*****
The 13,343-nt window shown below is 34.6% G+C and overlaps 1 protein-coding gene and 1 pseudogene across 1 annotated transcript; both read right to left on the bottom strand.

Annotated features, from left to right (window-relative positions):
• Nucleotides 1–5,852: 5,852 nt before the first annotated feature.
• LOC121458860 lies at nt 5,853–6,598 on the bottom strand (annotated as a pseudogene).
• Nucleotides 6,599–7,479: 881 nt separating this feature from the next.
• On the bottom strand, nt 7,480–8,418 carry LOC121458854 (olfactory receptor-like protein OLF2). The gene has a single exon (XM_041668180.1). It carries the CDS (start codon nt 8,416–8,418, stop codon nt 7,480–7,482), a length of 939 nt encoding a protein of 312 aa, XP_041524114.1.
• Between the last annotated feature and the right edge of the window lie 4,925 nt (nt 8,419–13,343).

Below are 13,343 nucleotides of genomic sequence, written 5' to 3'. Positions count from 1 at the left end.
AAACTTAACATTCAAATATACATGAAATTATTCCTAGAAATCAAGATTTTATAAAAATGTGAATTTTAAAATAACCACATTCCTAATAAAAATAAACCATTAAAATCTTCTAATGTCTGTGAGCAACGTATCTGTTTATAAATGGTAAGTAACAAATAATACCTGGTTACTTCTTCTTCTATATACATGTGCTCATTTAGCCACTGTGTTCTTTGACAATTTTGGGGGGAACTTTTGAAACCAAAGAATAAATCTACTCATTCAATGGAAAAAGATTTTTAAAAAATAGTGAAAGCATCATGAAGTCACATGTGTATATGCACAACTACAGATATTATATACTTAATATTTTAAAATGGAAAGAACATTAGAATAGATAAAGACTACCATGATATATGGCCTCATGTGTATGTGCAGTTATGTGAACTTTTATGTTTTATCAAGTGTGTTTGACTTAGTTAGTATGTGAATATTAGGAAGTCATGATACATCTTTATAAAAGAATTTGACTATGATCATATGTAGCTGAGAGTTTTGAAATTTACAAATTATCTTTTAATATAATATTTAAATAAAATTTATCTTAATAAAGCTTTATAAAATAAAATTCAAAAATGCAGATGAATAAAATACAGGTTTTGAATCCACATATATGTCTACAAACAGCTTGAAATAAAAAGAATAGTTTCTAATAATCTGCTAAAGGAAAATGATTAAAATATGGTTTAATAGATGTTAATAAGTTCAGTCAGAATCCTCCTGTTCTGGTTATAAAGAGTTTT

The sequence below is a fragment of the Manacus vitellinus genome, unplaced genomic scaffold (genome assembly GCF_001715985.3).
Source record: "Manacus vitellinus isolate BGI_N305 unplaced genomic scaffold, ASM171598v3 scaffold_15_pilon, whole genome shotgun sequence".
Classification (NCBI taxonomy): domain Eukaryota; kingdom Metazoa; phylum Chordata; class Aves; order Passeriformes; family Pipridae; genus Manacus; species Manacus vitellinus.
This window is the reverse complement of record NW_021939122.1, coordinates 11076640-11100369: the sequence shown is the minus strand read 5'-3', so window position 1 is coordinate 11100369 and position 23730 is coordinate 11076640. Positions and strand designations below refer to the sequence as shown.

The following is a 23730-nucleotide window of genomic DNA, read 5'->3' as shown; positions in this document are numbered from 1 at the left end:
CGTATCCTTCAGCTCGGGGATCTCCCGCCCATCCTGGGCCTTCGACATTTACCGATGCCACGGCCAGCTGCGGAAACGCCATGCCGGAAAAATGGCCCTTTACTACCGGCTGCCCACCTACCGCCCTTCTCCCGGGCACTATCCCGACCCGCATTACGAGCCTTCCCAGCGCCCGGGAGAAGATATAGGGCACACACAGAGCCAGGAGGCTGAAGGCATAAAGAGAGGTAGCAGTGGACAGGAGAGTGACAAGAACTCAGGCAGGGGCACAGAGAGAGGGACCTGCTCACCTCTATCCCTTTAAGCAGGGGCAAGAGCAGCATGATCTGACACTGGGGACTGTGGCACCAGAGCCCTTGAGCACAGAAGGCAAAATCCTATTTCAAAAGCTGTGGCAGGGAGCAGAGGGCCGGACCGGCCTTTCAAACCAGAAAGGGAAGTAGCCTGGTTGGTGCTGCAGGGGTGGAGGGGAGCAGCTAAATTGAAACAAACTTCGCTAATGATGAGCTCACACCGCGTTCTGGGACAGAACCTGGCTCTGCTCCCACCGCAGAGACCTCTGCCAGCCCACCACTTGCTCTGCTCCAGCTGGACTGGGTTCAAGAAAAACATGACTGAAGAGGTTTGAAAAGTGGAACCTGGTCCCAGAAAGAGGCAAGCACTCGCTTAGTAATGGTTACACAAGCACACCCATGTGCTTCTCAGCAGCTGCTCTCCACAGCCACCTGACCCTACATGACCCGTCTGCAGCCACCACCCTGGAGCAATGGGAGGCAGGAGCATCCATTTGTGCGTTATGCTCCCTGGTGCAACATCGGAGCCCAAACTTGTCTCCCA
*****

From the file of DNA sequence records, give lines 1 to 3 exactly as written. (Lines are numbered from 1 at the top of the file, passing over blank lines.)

The 13,343-nt window shown below is 34.6% G+C and overlaps 1 protein-coding gene and 1 pseudogene across 1 annotated transcript; both read right to left on the bottom strand.

Annotated features, from left to right (window-relative positions):
• Nucleotides 1–5,852: 5,852 nt before the first annotated feature.